Urgent solutions required
“Shared mobility is a specific area of urgency, considering the big role the automobile has played in the last century,” says Ananda Groag, the dedicated mobility expert at shareNL, a hub for developing the collaborative economy. “Cities were built around it. This has led to pollution, traffic, sprawl and a significant impact on public space. The mobility per person is also increasing. Shared mobility is one potential solution for these issues.”
Using what’s there
Historically, if you were in need of a car but didn’t own one, you had to get to a rental agency, usually on the fringes of town, and pay to hire one. Now there are a plethora of options, including car-sharing services like Car2Go or the peer-to-peer Dutch start-up Snappcar, which lets individuals rent out their own cars to others in the way that Airbnb links homeowners to potential guests. BlaBlaCar lets riders tag along, for a fee, in a car that’s already going in their direction. “Shared mobility is more social, more convenient and more financially attractive,” says shareNL co-founder Harmen van Sprang. “Traditional rental agencies buy new cars. We use those that are already down the street.”
Amsterdam has a slew of its own mobility startups. Abel, the electric taxi service that launched in the city in 2016, lets you book a chair instead of a whole electric car via an app. The more flexible you are, including your willingness to ride with others, the lower your costs. Mobypark links up those who want to park with people who have parking places available, saving time, money and aggravation in the process. The car-sharing service ParkFlyRent lets travellers leaving from Amsterdam’s Schiphol airport park their cars for free while others then rent these would-be idle autos – all backed up by insurance.
Green Carsharing Deal
ParkFlyRent, Snappcar and shareNL are three of the 42 signatories to the Green Carsharing Deal, which includes leasing and insurance companies, municipalities such as Amsterdam, mobility start-ups and environmental groups. The initiative’s short-term goal is to increase car sharing to 100,000 cars by the year 2018. Currently, only 25,000 cars out of the country’s 8,000,000 are shared. By 2025, Green Carsharing Deal wants to see 10 percent of the Dutch automotive fleet, some 800,000 vehicles, for shared use. “It’s a fraction of the market and there’s a lot of room to grow,” says shareNL’s Groag. “The mindset needs to change.”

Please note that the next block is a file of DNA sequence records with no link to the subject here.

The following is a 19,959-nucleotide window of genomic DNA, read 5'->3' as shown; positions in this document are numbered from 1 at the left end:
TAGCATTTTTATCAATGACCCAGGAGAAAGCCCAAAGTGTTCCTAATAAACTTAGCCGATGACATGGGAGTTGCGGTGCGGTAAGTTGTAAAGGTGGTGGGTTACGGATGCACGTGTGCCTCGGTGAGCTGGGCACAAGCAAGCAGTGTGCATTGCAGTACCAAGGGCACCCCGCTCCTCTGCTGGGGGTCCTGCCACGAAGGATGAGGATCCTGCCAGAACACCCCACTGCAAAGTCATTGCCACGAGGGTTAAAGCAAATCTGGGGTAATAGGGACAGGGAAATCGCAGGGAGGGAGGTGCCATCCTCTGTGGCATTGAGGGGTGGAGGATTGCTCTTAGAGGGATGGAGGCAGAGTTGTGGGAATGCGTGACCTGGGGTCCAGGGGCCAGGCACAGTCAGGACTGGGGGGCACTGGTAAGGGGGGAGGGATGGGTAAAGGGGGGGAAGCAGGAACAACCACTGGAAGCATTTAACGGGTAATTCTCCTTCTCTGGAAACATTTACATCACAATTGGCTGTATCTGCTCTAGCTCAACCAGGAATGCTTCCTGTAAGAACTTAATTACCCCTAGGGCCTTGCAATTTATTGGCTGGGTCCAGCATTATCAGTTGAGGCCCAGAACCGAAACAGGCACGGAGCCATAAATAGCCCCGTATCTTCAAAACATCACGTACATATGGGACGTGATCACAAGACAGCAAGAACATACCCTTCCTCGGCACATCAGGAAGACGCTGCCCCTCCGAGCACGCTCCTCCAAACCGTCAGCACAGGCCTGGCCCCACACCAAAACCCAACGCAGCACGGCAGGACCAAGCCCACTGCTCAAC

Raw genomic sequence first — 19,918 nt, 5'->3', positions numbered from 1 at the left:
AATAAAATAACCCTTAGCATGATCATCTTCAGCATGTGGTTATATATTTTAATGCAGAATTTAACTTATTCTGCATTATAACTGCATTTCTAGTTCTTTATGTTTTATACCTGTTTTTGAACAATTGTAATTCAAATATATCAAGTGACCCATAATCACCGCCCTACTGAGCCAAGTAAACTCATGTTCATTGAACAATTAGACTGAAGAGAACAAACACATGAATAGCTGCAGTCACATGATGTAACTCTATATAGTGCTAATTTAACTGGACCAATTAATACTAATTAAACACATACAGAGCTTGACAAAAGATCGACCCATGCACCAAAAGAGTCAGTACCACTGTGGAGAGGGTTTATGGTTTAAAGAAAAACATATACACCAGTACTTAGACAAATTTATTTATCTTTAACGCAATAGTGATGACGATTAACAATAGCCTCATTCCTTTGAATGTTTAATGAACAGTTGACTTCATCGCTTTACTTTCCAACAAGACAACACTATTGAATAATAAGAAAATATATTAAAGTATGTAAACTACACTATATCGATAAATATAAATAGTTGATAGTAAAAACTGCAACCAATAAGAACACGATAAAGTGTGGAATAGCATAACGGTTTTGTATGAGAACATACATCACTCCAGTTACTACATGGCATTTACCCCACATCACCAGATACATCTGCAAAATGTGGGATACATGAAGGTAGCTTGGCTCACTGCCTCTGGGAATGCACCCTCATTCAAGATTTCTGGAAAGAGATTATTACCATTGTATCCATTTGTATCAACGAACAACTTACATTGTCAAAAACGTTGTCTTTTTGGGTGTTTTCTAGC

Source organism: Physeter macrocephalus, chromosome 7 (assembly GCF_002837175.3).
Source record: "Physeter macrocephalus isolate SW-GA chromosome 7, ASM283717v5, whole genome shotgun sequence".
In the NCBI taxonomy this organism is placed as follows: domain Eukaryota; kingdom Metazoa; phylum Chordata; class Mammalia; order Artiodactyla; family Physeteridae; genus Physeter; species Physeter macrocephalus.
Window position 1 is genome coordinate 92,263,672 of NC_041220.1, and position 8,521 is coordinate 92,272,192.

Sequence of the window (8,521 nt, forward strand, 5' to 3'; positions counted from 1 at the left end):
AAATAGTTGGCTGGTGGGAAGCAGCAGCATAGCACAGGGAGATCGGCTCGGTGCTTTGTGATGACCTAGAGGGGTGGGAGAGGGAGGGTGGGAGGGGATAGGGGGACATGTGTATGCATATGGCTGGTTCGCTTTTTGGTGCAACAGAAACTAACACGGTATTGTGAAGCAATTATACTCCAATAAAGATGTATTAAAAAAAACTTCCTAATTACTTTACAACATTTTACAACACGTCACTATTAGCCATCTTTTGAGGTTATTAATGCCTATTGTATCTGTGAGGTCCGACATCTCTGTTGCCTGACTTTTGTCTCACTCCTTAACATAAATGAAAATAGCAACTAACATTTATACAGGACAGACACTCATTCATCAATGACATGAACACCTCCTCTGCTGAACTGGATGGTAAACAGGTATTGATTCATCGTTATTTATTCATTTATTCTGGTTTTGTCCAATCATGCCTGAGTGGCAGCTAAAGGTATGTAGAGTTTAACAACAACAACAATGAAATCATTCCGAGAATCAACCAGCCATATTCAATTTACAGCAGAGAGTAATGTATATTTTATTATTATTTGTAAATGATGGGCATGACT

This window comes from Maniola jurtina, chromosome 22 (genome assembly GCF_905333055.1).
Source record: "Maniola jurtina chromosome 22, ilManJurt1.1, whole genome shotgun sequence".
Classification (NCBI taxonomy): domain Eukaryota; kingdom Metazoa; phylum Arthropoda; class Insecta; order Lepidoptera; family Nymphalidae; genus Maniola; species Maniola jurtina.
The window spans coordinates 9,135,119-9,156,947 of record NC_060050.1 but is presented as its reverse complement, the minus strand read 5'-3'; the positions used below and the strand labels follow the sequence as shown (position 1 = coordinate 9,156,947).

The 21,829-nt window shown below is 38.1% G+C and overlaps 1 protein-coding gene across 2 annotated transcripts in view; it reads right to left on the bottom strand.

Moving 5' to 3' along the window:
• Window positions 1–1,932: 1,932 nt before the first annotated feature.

Corporate car sharers
Traditional car manufacturers also recognise the need to move away from traditional economic models, with almost all of them having launched a mobility initiative in recent years. Cars2Go is the brainchild of Daimler AG, while Volkswagen bought a controlling stake in the Netherlands’ largest car-sharing company Greenwheels. “The traditional manufacturers need to offer their products to service,” says Groag. “The shift from owners to users impacts car sales. It’s good to move now. Car manufacturers should become tech platforms.” This “identity sharing” also helps increase brand loyalty, as today’s users could become tomorrow’s buyers.
Frontrunner in smart mobility
While that’s one potential backlash to the sharing economy, the positives, say its supporters, are overwhelming. Amsterdam recently became the first European city to announce its goal of emissions-free transport by 2025. A relatively small city with one of the lowest rates of car ownership in the country, a good public transport system and a cycling- and walking-friendly infrastructure, Amsterdam, says Groag, embraces shared mobility. “It’s important for its goals,” she says. “The city wants to be a front-runner in smart mobility.” And apparently, so do many of its inhabitants. Groag says that people who car-share use a “basket of initiatives,” from public transport to bicycles, carsharing and ridesharing services. They are also more aware of how they travel and the environmental costs of their movements.
“We all want the freedom to move,” says Groag, “but you can have that freedom without ownership.”